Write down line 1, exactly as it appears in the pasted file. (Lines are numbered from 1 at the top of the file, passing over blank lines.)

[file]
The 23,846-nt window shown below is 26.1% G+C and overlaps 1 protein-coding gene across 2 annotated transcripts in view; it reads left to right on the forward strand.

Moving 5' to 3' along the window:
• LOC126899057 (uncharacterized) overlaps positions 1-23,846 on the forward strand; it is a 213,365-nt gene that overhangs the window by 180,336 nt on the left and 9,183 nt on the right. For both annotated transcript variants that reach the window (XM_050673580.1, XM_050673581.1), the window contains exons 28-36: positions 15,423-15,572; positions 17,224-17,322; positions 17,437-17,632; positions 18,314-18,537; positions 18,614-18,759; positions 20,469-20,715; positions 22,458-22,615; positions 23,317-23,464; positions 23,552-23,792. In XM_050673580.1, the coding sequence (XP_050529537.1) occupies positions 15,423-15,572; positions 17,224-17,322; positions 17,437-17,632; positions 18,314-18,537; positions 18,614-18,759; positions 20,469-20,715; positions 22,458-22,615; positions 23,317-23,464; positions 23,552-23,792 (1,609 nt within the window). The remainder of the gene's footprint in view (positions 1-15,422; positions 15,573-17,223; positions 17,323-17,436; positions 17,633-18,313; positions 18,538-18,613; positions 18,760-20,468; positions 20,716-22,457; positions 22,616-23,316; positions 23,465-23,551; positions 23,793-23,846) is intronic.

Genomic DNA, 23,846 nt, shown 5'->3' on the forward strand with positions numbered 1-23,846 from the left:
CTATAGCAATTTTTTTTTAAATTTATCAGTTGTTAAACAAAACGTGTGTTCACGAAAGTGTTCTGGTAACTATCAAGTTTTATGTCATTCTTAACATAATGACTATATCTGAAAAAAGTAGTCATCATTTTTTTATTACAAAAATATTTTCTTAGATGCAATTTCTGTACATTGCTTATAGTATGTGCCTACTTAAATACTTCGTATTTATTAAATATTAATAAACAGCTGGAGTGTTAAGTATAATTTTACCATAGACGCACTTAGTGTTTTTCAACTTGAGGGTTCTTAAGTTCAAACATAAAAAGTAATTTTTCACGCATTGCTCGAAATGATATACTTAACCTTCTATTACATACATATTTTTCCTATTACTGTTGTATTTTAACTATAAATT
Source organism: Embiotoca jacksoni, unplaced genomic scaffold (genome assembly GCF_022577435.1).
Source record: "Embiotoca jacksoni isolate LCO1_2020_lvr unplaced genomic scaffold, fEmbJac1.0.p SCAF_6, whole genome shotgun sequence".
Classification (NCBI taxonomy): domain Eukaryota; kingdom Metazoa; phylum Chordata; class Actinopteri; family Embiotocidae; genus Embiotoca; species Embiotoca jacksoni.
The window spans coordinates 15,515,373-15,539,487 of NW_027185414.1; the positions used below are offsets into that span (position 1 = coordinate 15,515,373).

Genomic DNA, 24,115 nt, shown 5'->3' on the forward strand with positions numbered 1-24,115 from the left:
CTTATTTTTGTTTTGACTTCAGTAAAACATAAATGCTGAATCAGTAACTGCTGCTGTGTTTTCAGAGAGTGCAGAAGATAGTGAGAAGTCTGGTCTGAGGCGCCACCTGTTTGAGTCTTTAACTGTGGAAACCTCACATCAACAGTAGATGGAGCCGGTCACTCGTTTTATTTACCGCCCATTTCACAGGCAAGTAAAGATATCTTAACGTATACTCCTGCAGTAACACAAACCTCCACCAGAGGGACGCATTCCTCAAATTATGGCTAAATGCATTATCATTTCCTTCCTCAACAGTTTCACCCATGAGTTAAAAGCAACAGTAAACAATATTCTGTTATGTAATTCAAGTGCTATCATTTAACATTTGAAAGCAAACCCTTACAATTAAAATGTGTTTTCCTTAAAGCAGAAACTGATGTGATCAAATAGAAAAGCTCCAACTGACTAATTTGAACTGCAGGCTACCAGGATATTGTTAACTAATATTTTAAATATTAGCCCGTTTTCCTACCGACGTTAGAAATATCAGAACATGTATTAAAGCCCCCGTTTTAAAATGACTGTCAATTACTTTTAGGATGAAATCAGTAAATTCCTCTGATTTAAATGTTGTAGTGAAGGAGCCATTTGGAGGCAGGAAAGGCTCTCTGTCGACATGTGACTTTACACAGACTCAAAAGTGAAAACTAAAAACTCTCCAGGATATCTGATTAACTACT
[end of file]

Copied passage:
The 23,846-nt window shown below is 26.1% G+C and overlaps 1 protein-coding gene across 2 annotated transcripts in view; it reads left to right on the forward strand.